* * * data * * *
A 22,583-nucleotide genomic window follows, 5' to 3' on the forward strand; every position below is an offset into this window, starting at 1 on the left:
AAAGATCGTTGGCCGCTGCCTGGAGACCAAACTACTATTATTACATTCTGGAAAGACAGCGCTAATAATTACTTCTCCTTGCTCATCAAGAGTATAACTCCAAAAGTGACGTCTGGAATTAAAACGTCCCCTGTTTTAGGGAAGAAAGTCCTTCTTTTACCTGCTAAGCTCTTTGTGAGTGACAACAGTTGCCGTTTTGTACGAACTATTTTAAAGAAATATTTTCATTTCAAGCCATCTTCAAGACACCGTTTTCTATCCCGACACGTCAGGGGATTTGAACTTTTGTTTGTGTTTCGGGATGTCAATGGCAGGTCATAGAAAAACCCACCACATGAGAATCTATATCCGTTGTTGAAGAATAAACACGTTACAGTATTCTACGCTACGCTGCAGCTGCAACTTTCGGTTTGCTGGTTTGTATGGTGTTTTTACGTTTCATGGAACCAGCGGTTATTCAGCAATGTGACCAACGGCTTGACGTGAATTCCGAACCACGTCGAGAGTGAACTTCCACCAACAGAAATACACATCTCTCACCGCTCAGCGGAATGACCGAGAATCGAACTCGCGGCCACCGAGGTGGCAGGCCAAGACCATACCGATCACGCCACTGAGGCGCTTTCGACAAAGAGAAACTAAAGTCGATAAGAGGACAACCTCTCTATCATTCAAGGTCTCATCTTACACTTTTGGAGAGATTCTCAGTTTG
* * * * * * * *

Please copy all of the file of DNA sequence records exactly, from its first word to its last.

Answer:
A 22,583-nucleotide genomic window follows, 5' to 3' on the forward strand; every position below is an offset into this window, starting at 1 on the left:
AAAGATCGTTGGCCGCTGCCTGGAGACCAAACTACTATTATTACATTCTGGAAAGACAGCGCTAATAATTACTTCTCCTTGCTCATCAAGAGTATAACTCCAAAAGTGACGTCTGGAATTAAAACGTCCCCTGTTTTAGGGAAGAAAGTCCTTCTTTTACCTGCTAAGCTCTTTGTGAGTGACAACAGTTGCCGTTTTGTACGAACTATTTTAAAGAAATATTTTCATTTCAAGCCATCTTCAAGACACCGTTTTCTATCCCGACACGTCAGGGGATTTGAACTTTTGTTTGTGTTTCGGGATGTCAATGGCAGGTCATAGAAAAACCCACCACATGAGAATCTATATCCGTTGTTGAAGAATAAACACGTTACAGTATTCTACGCTACGCTGCAGCTGCAACTTTCGGTTTGCTGGTTTGTATGGTGTTTTTACGTTTCATGGAACCAGCGGTTATTCAGCAATGTGACCAACGGCTTGACGTGAATTCCGAACCACGTCGAGAGTGAACTTCCACCAACAGAAATACACATCTCTCACCGCTCAGCGGAATGACCGAGAATCGAACTCGCGGCCACCGAGGTGGCAGGCCAAGACCATACCGATCACGCCACTGAGGCGCTTTCGACAAAGAGAAACTAAAGTCGATAAGAGGACAACCTCTCTATCATTCAAGGTCTCATCTTACACTTTTGGAGAGATTCTCAGTTTG